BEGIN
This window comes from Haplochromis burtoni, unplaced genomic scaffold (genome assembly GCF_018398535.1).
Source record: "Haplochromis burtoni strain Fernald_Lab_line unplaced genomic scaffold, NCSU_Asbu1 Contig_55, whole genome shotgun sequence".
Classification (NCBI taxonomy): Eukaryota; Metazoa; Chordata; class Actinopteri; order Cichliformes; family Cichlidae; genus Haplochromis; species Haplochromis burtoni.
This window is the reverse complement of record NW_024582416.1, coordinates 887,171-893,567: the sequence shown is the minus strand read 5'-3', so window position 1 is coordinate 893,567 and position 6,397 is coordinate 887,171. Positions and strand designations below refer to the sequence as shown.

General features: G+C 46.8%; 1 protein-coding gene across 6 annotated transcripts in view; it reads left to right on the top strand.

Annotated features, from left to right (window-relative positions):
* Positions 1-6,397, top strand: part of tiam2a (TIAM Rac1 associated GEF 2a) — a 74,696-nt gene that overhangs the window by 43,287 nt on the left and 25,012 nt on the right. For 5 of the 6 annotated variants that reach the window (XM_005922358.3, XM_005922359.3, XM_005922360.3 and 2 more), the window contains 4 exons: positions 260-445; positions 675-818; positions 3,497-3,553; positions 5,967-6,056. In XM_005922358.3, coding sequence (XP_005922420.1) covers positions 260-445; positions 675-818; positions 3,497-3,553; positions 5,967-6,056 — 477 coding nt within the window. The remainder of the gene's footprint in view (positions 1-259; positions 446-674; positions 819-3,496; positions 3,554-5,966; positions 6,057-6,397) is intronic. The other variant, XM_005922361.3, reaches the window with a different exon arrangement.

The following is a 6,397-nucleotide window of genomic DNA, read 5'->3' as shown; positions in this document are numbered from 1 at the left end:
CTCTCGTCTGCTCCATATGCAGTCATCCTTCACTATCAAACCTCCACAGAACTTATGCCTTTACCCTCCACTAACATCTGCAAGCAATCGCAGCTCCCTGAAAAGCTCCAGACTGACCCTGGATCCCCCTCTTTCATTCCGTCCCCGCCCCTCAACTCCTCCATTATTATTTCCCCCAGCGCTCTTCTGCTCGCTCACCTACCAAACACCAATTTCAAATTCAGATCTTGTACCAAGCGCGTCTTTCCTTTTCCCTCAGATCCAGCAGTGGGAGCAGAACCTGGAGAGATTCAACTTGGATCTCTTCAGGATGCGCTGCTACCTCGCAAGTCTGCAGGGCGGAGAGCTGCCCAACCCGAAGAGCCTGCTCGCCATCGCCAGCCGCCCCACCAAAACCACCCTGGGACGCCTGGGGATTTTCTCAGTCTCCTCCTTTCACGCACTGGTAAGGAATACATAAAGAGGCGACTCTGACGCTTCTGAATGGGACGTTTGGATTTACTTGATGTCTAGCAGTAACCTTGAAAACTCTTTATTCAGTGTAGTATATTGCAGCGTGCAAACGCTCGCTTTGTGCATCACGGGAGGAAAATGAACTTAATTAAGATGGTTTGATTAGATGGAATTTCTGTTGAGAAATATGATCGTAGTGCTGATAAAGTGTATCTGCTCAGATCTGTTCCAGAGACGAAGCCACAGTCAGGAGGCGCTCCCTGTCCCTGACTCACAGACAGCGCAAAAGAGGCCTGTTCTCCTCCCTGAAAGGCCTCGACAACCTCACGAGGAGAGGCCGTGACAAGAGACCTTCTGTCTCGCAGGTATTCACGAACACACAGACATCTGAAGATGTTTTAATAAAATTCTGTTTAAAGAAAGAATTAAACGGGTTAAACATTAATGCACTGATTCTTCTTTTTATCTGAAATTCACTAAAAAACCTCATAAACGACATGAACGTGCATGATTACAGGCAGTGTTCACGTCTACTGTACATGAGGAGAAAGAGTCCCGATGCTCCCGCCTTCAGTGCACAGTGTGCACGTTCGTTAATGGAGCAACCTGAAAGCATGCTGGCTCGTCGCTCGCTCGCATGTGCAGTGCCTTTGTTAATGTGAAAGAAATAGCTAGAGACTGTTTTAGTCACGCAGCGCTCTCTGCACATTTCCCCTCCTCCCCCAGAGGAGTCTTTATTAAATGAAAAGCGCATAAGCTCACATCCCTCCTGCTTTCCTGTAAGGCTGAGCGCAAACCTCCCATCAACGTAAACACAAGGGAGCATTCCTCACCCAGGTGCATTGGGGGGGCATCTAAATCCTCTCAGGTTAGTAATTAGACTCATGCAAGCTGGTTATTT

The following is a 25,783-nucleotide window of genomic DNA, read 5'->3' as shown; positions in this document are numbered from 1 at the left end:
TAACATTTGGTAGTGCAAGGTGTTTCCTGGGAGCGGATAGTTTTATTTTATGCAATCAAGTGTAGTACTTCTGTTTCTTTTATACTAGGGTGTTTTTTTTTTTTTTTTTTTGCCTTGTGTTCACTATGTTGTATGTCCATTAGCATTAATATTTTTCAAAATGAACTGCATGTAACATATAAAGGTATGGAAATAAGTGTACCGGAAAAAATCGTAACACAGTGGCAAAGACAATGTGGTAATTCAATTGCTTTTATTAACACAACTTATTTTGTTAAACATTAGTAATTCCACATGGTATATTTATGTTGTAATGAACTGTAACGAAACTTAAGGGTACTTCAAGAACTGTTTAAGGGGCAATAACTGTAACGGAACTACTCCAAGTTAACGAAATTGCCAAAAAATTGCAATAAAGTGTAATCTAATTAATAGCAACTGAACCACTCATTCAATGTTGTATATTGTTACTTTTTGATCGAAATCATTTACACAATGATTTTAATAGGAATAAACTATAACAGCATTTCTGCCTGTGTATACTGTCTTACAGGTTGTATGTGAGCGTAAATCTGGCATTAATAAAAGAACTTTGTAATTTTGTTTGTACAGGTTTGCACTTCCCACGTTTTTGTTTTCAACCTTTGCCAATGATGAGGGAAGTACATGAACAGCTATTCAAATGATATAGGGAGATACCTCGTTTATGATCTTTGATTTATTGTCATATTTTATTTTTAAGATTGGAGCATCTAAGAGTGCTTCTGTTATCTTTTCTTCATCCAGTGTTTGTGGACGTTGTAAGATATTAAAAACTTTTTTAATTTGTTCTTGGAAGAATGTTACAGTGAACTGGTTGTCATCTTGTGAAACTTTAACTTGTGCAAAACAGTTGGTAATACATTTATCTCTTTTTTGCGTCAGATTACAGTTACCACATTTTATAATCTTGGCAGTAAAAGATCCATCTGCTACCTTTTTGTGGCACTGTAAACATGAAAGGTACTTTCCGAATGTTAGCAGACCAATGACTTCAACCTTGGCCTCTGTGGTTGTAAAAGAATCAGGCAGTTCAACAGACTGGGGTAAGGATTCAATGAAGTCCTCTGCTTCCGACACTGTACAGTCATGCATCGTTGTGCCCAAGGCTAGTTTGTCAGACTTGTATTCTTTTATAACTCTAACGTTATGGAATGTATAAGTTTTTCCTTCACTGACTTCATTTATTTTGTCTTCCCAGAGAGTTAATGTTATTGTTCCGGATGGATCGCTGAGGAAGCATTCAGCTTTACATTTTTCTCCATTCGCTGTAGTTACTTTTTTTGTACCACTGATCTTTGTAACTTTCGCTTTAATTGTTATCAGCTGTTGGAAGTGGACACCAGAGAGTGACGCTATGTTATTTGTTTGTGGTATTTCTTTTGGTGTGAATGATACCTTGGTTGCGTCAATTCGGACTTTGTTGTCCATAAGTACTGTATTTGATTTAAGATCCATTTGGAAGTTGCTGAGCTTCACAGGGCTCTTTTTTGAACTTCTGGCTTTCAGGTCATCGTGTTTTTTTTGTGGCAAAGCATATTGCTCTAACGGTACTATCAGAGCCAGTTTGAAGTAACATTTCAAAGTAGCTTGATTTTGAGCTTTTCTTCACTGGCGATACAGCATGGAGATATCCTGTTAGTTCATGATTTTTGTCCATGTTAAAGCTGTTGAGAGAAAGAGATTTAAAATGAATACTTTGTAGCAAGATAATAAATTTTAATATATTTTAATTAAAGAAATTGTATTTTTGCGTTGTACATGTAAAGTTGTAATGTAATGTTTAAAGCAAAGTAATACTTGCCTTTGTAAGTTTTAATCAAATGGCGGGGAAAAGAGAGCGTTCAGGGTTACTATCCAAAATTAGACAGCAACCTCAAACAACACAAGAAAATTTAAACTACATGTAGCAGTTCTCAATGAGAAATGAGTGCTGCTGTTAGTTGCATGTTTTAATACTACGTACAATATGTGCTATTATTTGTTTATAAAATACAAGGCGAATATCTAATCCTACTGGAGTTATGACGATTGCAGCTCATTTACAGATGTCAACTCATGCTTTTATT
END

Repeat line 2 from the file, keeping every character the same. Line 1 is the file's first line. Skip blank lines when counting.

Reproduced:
Source record: "Haplochromis burtoni strain Fernald_Lab_line unplaced genomic scaffold, NCSU_Asbu1 Contig_55, whole genome shotgun sequence".